|This article is the subject of an educational assignment at Shenandoah University supported by WikiProject Psychology and the Wikipedia Ambassador Program during the 2012 Q1 term. Further details are available on the course page.|
Tone of article
This article seems to be a wikified version of an essay. I guess that would make it non-encyclopedic content. I'll mark it when I have time, obviously unless somebody else does it first. ---Bersl2 08:09, 8 May 2007 (UTC)
I thought the information added to this article was well done. The only think I would add is something about Jung in the very beginning where Freud and Rogers are first introduced. Also, if the the person unconscious and collective unconscious could be made subcategories under Jung, I think it would make more sense since they are directly related to his work. Also, the second paragraph under the collective unconscious need to be worded differently or clarified. I have a difficult time reading and understanding what is meant about the archetypes, and what they mean. Jpletzke (talk) 16:01, 20 March 2012 (UTC)
I'm Sasha, I'm a psychology student at Shenandoah University and I'm editing this Wikipedia page for an in class project. Here is just a little bit of information I've found and I will be expanding on and going further into.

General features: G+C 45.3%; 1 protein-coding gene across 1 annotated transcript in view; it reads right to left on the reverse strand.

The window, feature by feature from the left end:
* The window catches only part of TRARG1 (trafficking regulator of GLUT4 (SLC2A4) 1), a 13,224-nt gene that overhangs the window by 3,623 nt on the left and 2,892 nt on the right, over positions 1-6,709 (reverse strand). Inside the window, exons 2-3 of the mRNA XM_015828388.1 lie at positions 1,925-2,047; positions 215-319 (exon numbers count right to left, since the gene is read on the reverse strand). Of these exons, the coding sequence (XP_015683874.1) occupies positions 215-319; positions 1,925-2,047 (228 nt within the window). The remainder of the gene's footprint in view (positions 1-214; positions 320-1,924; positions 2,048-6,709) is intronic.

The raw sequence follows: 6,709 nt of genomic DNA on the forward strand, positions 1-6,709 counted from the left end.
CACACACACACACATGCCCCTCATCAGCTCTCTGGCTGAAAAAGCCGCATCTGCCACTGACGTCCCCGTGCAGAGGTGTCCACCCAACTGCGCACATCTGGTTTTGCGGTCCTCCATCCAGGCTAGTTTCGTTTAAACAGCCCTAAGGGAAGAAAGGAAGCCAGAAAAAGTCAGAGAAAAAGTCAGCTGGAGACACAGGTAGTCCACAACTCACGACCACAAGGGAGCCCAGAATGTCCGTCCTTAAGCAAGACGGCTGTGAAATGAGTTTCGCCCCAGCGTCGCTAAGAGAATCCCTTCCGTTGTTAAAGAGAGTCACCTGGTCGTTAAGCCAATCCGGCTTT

The out-of-character selves we encounter from time to time is particularly in response to fatigue and stress.
Dominant Extraverted Sensing and Inferior Introverted Intuition are two major components to discovering what brings out a hidden personality. Someone who is Dominant Extraverted Sensing typically use their favorite perceiving function in the outside world, focusing it on people, things, and activities. Perhaps more than any other type, they experience sensory data from the environment purely and directly. Someone who is Introverted is typically quieter and more thoughtful when they are in the grip, and this may either precede or alternate with becoming more emotional and/or easily angered. The type of personality we have or the traits we associate with are important when our out-of-character selves surface.
Quen, Naomi. In the Grip. 1055 Joaquin Road, Second floor, Mountain View, CA 94043: CPP, Inc, 2000. Print.
Amirkhan, J. H., Risinger, R. T. and Swickert, R. J. (1995), Extraversion: A “Hidden” Personality Factor in Coping?. Journal of Personality, 63: 189–212. doi: 10.1111/j.1467-6494.1995.tb00807.x
Quen, Naomi. "Was That Really Me?: How Stress Brings Out Our Hidden Personality". 1055 Joaquin Road, Second floor, Mountain View, CA 94043: CPP, Inc, 2000. Print.
Magai, Carol; Haviland-Jones, Jeannette. "The Hidden Genius of Emotion: Lifespan Transformation of Personality". The Edinburgh Building, Cambridge CB2 2RU, UK: Cambridge University Press, 2002. Print.
Funder, David C. "The Personality Puzzle". New York, NY, US: W W Norton & Co. (1997). xxvii 466 pp. Print.
Connor-Smith, Jennifer K.; Flachsbart, Celeste. "Relations between personality and coping: A meta- analysis". Journal of Personality and Social Psychology, Vol 93(6), Dec 2007. Journal.